Telehealth has dramatically shifted the way medical professionals treat and monitor their patients. While modern technology has advanced telemedicine by leaps and bounds in the past few years, the practice of treating patients remotely has been around since the 1940s.
The virtual care of today utilizes networked software and hardware to answer medical questions, perform initial examinations, and administer treatment. Since the start of the COVID-19 pandemic, medical professionals have had to rely even more on technology to look after their patients virtually. For instance, according to the Center for Disease Control and Prevention (CDC), telehealth visits ballooned by 154% during the last week of March 2020, when compared against the same time period in 2019. While in-person healthcare will certainly see a resurgence after the pandemic, it’s clear that telehealth is becoming a more integral part of patient treatment.
What is Telehealth?
Telehealth can be defined simply as the delivery of treatment and health-related services via telecommunication technologies and electronic information. Telemedicine is often used across long distances, allowing for patients to receive treatment without ever having to step into a health office or even leave their own homes. Some of the healthcare services that can be performed virtually include provider and patient education, behavioral treatment, physical therapy, and general health information.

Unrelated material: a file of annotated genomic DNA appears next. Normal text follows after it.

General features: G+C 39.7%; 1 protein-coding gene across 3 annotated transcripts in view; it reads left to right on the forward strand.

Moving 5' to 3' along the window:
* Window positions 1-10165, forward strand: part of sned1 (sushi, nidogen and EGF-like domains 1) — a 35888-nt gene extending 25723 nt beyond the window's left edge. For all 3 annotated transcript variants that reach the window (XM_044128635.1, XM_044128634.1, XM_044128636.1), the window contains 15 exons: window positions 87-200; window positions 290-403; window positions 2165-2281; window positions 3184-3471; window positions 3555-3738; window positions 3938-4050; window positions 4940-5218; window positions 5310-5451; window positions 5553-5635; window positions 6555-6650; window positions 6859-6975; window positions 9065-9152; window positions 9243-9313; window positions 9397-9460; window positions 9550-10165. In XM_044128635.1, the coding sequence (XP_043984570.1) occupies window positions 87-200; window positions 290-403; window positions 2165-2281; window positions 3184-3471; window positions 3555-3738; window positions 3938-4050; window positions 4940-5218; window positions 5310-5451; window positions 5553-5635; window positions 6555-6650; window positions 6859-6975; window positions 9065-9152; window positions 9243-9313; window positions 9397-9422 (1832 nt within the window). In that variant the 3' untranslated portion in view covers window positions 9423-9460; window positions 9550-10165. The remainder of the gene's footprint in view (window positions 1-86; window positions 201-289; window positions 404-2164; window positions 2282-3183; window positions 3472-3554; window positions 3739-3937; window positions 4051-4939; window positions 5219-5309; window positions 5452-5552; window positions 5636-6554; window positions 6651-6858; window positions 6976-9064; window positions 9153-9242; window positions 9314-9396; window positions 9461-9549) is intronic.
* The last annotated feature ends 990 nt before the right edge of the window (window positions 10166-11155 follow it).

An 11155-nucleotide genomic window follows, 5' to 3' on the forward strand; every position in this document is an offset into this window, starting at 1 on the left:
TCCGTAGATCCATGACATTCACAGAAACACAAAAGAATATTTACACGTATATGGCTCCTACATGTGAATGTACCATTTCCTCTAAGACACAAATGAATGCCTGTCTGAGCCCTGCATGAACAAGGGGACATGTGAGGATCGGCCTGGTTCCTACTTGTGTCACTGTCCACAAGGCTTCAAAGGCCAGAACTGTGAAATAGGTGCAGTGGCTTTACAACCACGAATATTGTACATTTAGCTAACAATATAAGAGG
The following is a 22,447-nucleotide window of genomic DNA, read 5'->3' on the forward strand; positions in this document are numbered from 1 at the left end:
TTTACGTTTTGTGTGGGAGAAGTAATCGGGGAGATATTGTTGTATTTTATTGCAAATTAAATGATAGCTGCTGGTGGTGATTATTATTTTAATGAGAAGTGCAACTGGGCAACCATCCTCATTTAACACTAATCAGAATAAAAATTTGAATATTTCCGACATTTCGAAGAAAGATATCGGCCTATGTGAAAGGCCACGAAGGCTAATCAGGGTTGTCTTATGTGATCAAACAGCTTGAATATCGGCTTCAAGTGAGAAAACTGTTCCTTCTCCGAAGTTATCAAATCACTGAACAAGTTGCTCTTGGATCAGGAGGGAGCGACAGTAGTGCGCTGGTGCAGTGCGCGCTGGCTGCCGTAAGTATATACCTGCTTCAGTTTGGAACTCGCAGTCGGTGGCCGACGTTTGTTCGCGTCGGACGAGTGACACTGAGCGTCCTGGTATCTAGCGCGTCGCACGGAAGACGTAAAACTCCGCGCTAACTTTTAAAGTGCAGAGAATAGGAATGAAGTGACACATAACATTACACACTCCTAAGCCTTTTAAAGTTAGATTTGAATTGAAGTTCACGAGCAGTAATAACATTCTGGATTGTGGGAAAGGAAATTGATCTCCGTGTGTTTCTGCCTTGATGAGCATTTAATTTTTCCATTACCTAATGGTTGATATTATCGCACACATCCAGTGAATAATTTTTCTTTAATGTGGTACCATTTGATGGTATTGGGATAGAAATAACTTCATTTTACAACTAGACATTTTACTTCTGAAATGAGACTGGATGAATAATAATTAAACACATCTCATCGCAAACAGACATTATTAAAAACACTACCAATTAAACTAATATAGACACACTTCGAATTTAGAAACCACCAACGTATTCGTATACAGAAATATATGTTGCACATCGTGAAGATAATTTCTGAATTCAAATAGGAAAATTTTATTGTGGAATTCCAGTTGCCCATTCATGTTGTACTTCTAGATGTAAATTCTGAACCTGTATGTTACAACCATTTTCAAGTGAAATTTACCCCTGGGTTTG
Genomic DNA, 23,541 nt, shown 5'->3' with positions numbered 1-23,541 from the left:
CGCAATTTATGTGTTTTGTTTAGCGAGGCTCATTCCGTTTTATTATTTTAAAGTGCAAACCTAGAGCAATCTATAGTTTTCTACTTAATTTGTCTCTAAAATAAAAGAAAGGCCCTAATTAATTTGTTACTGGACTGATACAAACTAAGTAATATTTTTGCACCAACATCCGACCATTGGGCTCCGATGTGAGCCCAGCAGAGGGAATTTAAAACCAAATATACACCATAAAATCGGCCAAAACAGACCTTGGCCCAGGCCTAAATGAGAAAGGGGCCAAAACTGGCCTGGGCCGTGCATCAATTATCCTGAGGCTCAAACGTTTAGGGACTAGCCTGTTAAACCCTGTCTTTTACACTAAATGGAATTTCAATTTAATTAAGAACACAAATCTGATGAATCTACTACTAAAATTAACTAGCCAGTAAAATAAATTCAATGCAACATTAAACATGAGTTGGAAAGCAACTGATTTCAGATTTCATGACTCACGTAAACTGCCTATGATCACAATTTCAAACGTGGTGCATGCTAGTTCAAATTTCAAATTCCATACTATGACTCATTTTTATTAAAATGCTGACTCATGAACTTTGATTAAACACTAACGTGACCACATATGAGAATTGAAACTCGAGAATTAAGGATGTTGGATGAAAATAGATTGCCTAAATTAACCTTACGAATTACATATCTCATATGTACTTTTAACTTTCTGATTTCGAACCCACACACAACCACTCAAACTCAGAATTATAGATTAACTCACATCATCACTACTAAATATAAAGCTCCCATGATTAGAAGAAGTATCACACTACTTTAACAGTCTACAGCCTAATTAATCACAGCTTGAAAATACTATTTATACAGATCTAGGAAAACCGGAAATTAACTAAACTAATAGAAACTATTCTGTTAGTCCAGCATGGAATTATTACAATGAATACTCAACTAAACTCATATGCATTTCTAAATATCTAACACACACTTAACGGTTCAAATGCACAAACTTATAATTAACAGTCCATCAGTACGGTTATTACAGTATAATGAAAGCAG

Thanks to modern telecommunication technology, remote care and treatment have never been more accessible. Through video conferencing services, meeting with a healthcare professional is practically seamless and can be performed from anywhere and at any time as long as there is a stable internet connection. Additionally, thanks to new technology like smartwatches, fitness trackers, and physician-issued devices, healthcare providers can perform remote monitoring on their patients.
Telehealth, From the 1940s to Today
The first attempt at telehealth services occurred in the 1940s in Pennsylvania, when radiology images were sent 24 miles via electronic medical record transfer on a telephone line. This technology was capitalized on throughout the decades, with the 1960s seeing the first widespread use of telemedicine in urban communities. NASA, the Department of Defense, the Public Health Department, and the Human Services Department all invested in telehealth technology throughout the ’60s and ’70s.
By the '90s and early 2000s, telecommunication technology advancements led to the creation of video chat programs that allowed healthcare professionals to administer live virtual care seamlessly. Today, telehealth is shifting to replace many in-person care scenarios. While in-person care will likely always be necessary for some scenarios, the COVID-19 pandemic showed that there was indeed demand for virtual healthcare services.
In March 2020 the World Health Organization (WHO) declared the outbreak of COVID-19 a pandemic. Due to lockdown procedures and counter infection practices, in-person services plummeted, with 41% of patients reporting that they skipped care due to the virus. During this period, the Coronavirus Aid, Relief, and Economic Security (CARES) Act relaxed telehealth restrictions for physicians and improved access to care for Medicare recipients. This temporary change in services allowed for the significant expansion of telehealth services.